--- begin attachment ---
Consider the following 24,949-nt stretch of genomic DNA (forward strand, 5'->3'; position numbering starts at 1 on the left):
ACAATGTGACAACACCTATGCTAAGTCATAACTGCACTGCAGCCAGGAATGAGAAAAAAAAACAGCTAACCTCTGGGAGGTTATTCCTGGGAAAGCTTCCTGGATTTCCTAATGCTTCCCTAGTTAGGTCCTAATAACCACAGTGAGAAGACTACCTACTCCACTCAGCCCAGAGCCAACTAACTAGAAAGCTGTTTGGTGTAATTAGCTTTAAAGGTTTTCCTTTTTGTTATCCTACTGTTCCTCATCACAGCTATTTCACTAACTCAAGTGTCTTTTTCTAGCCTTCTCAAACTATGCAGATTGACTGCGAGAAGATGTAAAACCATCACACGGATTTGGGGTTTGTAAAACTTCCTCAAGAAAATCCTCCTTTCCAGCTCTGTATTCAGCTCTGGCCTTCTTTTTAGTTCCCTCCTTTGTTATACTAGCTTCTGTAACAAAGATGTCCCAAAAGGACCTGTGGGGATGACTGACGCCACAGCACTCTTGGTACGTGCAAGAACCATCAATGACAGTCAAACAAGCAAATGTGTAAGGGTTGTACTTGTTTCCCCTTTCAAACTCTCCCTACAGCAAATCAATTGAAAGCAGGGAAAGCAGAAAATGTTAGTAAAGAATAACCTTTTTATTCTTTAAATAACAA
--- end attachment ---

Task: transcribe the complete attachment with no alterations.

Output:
Consider the following 24,949-nt stretch of genomic DNA (forward strand, 5'->3'; position numbering starts at 1 on the left):
ACAATGTGACAACACCTATGCTAAGTCATAACTGCACTGCAGCCAGGAATGAGAAAAAAAAACAGCTAACCTCTGGGAGGTTATTCCTGGGAAAGCTTCCTGGATTTCCTAATGCTTCCCTAGTTAGGTCCTAATAACCACAGTGAGAAGACTACCTACTCCACTCAGCCCAGAGCCAACTAACTAGAAAGCTGTTTGGTGTAATTAGCTTTAAAGGTTTTCCTTTTTGTTATCCTACTGTTCCTCATCACAGCTATTTCACTAACTCAAGTGTCTTTTTCTAGCCTTCTCAAACTATGCAGATTGACTGCGAGAAGATGTAAAACCATCACACGGATTTGGGGTTTGTAAAACTTCCTCAAGAAAATCCTCCTTTCCAGCTCTGTATTCAGCTCTGGCCTTCTTTTTAGTTCCCTCCTTTGTTATACTAGCTTCTGTAACAAAGATGTCCCAAAAGGACCTGTGGGGATGACTGACGCCACAGCACTCTTGGTACGTGCAAGAACCATCAATGACAGTCAAACAAGCAAATGTGTAAGGGTTGTACTTGTTTCCCCTTTCAAACTCTCCCTACAGCAAATCAATTGAAAGCAGGGAAAGCAGAAAATGTTAGTAAAGAATAACCTTTTTATTCTTTAAATAACAA